The demo provided access to two levels, Bathroom Break and Rightside Down, and the level design ended up being the sorest spot I had with this snippet of El Paso, Elsewhere. The former stage felt a bit too straightforward in its layout, essentially boiling down to a series of rooms with bathroom stalls and sinks lining the walls with the occasional hotel room thrown in for good measure.

Outside of the neon skybox and lighting, Bathroom Break didn’t offer much to visually capture the player’s interest. Moreover, the narrow halls and doorways felt a smidge too cramped at several points. It wasn’t enough to significantly hamper the gameplay experience, but it still managed to make me wish there was more room to freely engage with the game’s slow motion dives.

Rightside Down offered a different gameplay experience with branching paths that reconvened and levers to unlock doors, which worked well in differentiating it from the prior stage. It also fared much better in the visual department by guiding the player through a twisted manor that would fit right in at a carnival dark ride, but the overly cramped feeling still remained.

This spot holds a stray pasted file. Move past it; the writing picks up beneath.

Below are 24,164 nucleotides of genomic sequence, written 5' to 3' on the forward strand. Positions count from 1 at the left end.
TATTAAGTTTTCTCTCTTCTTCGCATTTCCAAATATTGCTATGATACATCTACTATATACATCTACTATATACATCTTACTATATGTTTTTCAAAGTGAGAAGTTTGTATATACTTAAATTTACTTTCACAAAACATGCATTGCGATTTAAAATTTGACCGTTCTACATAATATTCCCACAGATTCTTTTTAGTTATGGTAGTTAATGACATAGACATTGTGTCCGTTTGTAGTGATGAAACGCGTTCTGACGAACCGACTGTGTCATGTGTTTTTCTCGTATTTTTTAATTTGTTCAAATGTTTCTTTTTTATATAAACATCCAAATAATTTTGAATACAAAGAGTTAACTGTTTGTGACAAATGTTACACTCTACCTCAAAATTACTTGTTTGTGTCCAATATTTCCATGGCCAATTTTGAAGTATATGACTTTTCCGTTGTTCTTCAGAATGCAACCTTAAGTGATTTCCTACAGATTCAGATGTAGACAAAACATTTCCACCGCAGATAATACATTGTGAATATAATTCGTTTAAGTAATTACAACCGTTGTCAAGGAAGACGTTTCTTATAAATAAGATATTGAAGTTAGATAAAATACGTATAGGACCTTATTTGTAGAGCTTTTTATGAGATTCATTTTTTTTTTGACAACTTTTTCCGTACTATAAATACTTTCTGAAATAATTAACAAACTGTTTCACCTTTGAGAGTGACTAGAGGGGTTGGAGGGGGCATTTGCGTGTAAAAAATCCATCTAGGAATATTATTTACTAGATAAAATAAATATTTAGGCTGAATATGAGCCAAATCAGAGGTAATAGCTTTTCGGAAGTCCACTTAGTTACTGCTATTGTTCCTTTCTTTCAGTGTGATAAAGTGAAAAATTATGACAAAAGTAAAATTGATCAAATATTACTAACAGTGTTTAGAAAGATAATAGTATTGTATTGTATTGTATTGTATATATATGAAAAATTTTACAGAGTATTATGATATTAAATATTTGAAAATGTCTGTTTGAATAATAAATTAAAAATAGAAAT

The second level also offered a first listen at the game’s original hip hop soundtrack. I was instantly enamored with the beat of the song, but the vocals and lyrics were something of a blindside. It struck me as incredibly odd that I was listening to lyrics from the perspective of an ice cream man selling the confection and toppings with parts of human beings in it. The song was quick to transition to a more dreamy, poppy tune after that first verse as well, which furthered the surprise.

Although my gut reaction was one of bewilderment, the soundtrack started to click into place as I progressed through the level further. It’s certainly easy to see how the off-kilter nature of the song is in service to the trippy aesthetic that the levels themselves embrace, but it’ll be interesting to see what people have to say about the soundtrack if most of it is in this vein.

There were also a handful of unfortunate technical issues in spots of the demo for El Paso, Elsewhere. The worst of it was a single crash-to-desktop when the game tried to reload after my first death, but there were also a few moments of inexplicable stutter despite nothing much happening on-screen. The framerate was always quick to correct itself, and these issues are common in early builds of games, but they did put a damper on my enjoyment a bit.

Aside from these performance hiccups and a few overly cramped portions of level design, the demo for El Paso, Elsewhere largely impresses. It takes a strong first step with a glimpse at the undeniably stylish presentation and hard-boiled narration, but quickly backs it up with satisfying shooting and a solid implementation of slow motion mechanics.

It’s impossible to say if these successes will carry on as strongly in the game proper, but El Paso, Elsewhere’s demo shows off a strong foundation to support the deluge of vampire-slaying action.

Preview beta access provided by Strange Scaffold for PC. Screenshots taken by writer. Featured image courtesy of Strange Scaffold